It’s been a little over two weeks since the suicides of Kate Spade and Anthony Bourdain and the Centers for Disease Control report on the dramatic increase in suicides in our country. Calls to suicide helplines went up, some people made calls to loved ones and friends to check up on them, a few people took a suicide prevention class. Now what?
During the coming weeks will our attention to a truly serious public health crisis wane? By the time the next legislative session starts will our attention have turned to other issues? Our history demonstrates that we too often stop paying attention and don’t take action.
The first suicide plan for our state was developed by the Minnesota Department of Health in 2000. At that time there was concern about the rising number of suicides – which was about 400 people a year back then. The legislature appropriated $1.1 million annually ot implement the plan.
But in 2005 state funding was eliminated due to budget cuts. Funding was restored for the 2008-2009 biennium only to be reduced for the 2010-2011 biennium by more than 75 percent. There was about $98,000 a year to fund community suicide prevention efforts. By the end of 2013, 673 people had died by suicide in Minnesota.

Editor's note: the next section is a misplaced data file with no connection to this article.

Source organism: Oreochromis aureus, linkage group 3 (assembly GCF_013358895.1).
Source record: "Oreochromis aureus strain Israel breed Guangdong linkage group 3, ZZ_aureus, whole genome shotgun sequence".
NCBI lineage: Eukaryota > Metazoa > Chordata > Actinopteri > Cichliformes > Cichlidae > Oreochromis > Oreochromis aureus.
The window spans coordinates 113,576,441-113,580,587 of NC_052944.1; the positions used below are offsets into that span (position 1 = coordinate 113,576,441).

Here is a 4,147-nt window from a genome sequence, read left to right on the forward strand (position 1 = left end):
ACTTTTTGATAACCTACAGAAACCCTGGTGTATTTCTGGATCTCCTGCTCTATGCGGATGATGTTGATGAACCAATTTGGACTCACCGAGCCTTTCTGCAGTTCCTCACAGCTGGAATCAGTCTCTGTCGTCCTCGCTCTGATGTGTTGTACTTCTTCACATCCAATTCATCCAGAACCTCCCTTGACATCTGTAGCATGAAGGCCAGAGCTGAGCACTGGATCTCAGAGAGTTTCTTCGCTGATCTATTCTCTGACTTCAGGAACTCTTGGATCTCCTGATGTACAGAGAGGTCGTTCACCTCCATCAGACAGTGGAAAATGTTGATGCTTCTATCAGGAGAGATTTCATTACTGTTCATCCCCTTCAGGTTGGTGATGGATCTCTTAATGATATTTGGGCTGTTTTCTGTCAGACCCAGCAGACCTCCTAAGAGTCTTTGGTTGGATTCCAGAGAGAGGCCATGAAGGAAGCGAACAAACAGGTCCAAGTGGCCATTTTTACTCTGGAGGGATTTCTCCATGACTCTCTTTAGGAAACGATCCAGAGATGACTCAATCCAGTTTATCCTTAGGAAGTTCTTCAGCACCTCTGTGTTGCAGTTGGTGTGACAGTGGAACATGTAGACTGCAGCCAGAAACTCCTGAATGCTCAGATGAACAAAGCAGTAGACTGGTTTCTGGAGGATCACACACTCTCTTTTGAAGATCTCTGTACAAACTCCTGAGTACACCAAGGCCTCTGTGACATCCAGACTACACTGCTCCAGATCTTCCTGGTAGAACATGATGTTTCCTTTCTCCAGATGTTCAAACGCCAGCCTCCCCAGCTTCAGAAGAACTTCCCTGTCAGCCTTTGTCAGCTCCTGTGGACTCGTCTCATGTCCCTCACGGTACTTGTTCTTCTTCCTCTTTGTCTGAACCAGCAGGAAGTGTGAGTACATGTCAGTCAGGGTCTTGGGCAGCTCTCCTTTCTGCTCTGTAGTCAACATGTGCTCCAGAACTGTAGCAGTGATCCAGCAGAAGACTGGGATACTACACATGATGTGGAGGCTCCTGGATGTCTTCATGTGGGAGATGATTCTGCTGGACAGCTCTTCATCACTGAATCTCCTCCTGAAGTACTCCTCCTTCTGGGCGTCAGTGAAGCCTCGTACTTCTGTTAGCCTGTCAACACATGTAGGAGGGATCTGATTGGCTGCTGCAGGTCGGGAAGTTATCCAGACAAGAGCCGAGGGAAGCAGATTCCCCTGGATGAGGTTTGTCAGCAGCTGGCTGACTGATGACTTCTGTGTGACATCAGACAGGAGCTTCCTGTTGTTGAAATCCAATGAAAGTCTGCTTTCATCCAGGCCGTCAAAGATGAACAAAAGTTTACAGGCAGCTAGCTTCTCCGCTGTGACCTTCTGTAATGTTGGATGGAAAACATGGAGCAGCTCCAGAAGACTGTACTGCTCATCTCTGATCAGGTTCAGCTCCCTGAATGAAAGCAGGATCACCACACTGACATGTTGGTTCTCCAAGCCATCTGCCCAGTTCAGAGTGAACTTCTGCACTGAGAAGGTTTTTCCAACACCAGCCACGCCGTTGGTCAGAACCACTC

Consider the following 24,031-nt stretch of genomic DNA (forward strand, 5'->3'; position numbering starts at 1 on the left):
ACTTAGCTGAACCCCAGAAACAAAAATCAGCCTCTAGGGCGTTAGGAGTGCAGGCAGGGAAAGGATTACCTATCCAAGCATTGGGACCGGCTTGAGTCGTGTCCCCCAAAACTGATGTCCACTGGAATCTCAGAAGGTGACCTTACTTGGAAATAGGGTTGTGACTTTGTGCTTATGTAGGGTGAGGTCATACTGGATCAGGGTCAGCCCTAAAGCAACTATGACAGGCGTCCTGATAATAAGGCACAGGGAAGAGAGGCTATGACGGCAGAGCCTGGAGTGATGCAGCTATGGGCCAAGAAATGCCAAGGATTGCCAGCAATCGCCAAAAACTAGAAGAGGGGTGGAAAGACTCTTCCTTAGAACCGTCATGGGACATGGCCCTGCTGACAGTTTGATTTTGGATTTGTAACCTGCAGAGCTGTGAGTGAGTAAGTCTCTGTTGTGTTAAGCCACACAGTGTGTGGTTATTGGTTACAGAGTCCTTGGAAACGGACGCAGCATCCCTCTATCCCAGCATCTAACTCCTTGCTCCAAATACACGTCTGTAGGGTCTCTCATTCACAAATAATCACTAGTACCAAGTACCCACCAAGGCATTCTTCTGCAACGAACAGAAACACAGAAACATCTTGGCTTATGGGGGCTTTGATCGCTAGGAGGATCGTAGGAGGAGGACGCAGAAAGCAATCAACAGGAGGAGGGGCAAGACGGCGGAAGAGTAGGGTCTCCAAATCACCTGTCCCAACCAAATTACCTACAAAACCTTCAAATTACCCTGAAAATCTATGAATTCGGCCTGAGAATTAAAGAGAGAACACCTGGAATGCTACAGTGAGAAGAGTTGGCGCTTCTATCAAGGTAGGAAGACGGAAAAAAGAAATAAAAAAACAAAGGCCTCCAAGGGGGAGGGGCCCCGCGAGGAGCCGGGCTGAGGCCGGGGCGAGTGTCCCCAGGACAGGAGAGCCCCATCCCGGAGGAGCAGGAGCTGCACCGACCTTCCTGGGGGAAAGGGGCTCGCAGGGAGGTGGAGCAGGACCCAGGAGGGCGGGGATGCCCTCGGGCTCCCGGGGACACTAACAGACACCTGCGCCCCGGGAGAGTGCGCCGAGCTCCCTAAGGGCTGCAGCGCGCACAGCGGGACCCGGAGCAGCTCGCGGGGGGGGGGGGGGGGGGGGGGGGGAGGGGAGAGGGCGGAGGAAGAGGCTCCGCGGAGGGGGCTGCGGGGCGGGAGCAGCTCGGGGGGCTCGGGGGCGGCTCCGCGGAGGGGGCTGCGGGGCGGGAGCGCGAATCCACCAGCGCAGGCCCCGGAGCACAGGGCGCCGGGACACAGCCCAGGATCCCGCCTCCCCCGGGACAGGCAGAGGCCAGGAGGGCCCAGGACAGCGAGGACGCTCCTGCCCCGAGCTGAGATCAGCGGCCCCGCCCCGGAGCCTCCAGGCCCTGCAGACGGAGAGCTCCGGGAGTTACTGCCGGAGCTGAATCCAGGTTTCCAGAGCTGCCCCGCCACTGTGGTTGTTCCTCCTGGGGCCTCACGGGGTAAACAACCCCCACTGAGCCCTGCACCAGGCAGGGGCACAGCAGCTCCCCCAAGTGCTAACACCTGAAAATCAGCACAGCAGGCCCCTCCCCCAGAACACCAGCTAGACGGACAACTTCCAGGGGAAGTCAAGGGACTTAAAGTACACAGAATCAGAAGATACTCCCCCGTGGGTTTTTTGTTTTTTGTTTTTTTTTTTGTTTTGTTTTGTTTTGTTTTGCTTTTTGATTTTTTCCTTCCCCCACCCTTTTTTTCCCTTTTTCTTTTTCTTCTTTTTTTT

In 2015, the Minnesota Legislature allocated $146,000 per year for suicide prevention, funding a part-time suicide prevention coordinator and three community-based grants and in 2016 allocated $348,000 per year for suicide prevention, funding a full-time suicide prevention coordinator and six community-based grants. This funding allowed the department to fund suicide prevention efforts across the state including evidence-based trainings, working with the media on safe messaging, and holding post-vention trainings to provide technical assistance to communities after a suicide in order to prevent clusters and contagion.
A new statewide plan was developed to guide our efforts. The goals are broad, focusing on preventing suicide but also reducing risk factors such as isolation, trauma, and limiting access to lethal means. The goals also include timely access to mental health care, including crisis care along with better data collection to inform prevention efforts.
The question now is will the legislature consider this a public health crisis and take action to increase funding for these efforts? In 2016, 745 people in our state died by suicide. We need to take the number of lives lost seriously – famous or not – and fund the work to prevent further suicides.
–Sue Abderholden is executive director of NAMI Minnnesota (National Alliance on Mental Illness), a non-profit organization working to improve the lives of children and adults with mental illnesses and their families through education, support and advocacy.